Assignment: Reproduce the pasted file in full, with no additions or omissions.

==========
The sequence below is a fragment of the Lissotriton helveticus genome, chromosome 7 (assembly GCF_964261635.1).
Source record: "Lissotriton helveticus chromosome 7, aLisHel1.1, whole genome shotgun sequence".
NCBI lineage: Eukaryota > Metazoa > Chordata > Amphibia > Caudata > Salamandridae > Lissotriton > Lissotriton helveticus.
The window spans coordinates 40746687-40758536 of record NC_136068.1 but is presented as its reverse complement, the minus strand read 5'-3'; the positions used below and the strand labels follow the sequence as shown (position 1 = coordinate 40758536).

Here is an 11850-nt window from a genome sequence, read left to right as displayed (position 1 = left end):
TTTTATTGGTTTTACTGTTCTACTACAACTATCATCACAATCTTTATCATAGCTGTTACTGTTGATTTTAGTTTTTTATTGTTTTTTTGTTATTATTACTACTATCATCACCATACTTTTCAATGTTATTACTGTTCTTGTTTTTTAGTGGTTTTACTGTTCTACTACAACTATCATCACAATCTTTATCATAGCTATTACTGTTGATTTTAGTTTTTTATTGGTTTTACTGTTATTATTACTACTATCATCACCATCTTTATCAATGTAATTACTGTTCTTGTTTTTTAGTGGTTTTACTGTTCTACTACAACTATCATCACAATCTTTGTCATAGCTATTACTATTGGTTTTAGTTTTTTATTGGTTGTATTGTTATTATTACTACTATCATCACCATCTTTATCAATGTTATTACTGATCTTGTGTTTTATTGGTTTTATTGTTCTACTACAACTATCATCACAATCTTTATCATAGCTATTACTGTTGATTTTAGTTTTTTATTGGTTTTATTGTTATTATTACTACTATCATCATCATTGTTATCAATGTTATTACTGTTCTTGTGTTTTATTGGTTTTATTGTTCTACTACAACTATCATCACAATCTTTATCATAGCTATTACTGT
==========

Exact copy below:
The sequence below is a fragment of the Lissotriton helveticus genome, chromosome 7 (assembly GCF_964261635.1).
Source record: "Lissotriton helveticus chromosome 7, aLisHel1.1, whole genome shotgun sequence".
NCBI lineage: Eukaryota > Metazoa > Chordata > Amphibia > Caudata > Salamandridae > Lissotriton > Lissotriton helveticus.
The window spans coordinates 40746687-40758536 of record NC_136068.1 but is presented as its reverse complement, the minus strand read 5'-3'; the positions used below and the strand labels follow the sequence as shown (position 1 = coordinate 40758536).

Here is an 11850-nt window from a genome sequence, read left to right as displayed (position 1 = left end):
TTTTATTGGTTTTACTGTTCTACTACAACTATCATCACAATCTTTATCATAGCTGTTACTGTTGATTTTAGTTTTTTATTGTTTTTTTGTTATTATTACTACTATCATCACCATACTTTTCAATGTTATTACTGTTCTTGTTTTTTAGTGGTTTTACTGTTCTACTACAACTATCATCACAATCTTTATCATAGCTATTACTGTTGATTTTAGTTTTTTATTGGTTTTACTGTTATTATTACTACTATCATCACCATCTTTATCAATGTAATTACTGTTCTTGTTTTTTAGTGGTTTTACTGTTCTACTACAACTATCATCACAATCTTTGTCATAGCTATTACTATTGGTTTTAGTTTTTTATTGGTTGTATTGTTATTATTACTACTATCATCACCATCTTTATCAATGTTATTACTGATCTTGTGTTTTATTGGTTTTATTGTTCTACTACAACTATCATCACAATCTTTATCATAGCTATTACTGTTGATTTTAGTTTTTTATTGGTTTTATTGTTATTATTACTACTATCATCATCATTGTTATCAATGTTATTACTGTTCTTGTGTTTTATTGGTTTTATTGTTCTACTACAACTATCATCACAATCTTTATCATAGCTATTACTGT